Ghar Wapsi: Owaisi locks horns with Hindu outfits, says there’s no forced conversion in Islam

The MP from Hyderabad said that every child is born as a Muslim but his parents convert him to other religions.

By: Press Trust of India | Hyderabad | Updated: January 6, 2015 12:43 pm
Asaduddin Owaisi, MIM, Owaisi Ghar wapsi MIM President Asaduddin Owaisi

AIMIM leader Asaduddin Owaisi has stirred a controversy with remarks that every child is born a Muslim as he locked horns with right-wing Hindu outfits over their ‘ghar wapsi’ programme.

“Every child is born a Muslim. His parents and society convert him to other religions,” Owaisi said, apparently in a tit-for-tat to hardline Hindu organisations which have been claiming that ancestors of all Indians were Hindus.

“Islam is the real home of all religions. There is no forced conversion in Islam. It is you who need to come home, but we can’t give you money for that,” the Hyderabad MP said on Saturday night on the eve of Eid Milad Un-Nabi, the birth anniversary of Prophet Mohammed. Video footages were carried by TV news channels on Monday.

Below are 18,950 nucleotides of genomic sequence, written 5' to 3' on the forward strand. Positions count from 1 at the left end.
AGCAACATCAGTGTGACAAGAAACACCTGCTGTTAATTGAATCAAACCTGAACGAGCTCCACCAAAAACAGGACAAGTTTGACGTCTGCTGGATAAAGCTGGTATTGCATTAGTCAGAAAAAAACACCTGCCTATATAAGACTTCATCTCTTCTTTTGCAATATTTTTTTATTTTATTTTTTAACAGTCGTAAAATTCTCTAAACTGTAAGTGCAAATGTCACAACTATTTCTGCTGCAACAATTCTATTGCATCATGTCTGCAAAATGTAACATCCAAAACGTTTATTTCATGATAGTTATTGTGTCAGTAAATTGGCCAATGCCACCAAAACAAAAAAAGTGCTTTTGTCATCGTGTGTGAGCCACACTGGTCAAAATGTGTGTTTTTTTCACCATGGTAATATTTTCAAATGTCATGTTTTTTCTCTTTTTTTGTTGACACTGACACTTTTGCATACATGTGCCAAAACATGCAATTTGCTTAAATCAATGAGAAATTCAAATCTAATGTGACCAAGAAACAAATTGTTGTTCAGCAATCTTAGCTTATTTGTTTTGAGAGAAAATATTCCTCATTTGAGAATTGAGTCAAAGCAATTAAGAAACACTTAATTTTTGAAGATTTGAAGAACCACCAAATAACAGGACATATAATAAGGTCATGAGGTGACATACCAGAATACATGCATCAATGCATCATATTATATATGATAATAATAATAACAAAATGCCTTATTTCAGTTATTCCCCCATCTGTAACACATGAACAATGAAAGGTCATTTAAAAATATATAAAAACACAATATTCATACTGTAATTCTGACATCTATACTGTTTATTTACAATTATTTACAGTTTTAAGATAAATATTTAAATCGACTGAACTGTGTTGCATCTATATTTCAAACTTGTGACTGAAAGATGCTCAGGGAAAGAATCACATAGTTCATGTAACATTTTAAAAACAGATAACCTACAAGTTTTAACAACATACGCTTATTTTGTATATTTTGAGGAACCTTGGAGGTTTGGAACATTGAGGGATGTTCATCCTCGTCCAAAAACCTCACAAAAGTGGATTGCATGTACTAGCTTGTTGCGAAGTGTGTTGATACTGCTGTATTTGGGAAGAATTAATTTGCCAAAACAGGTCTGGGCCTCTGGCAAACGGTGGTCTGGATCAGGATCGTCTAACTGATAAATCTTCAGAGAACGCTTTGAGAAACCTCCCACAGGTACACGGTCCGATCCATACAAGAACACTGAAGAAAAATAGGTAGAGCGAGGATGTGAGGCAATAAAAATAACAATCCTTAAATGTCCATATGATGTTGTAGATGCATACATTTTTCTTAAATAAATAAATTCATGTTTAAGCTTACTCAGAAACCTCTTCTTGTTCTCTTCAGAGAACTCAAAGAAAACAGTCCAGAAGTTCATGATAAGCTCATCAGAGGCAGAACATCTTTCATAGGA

Owaisi’s statement drew strong reactions from political parties with senior NCP leader and Rajya Sabha member Majeed Memon calling it a “stunt” to get votes.

“It is a stunt by Owaisi for vote-catching. Everybody has the right to follow his religion and convert to other religion if he wants to. What Owaisi has said is not right,” he said.

JD(U) spokesman K C Tyagi described the All India Majlis-e-Ittehadul Muslimeen leader as “Muslim edition” of RSS Chief Mohan Bhagwat and VHP leader Praveen Togadia.

JD(U) Rajya Sabha member Ali Anwar termed the hardliners and Owaisi as “two sides of the same coin who complement each other and find sustenance from each other”.

OWAISI-CANVA

“Such activities harm the nation,” he said.

As his comments triggered a row, Owaisi said it is a part of his “belief system” that Islam is the real home of all religions.

“It was a public speech. It was a celebration of Prophet Mohammad. I said these things in a 90-minute speech. It is our belief system.

“In a democracy, I have the permission to put forth my views. You are free to disagree. I am not pushing it down somebody’s throat,” he said.

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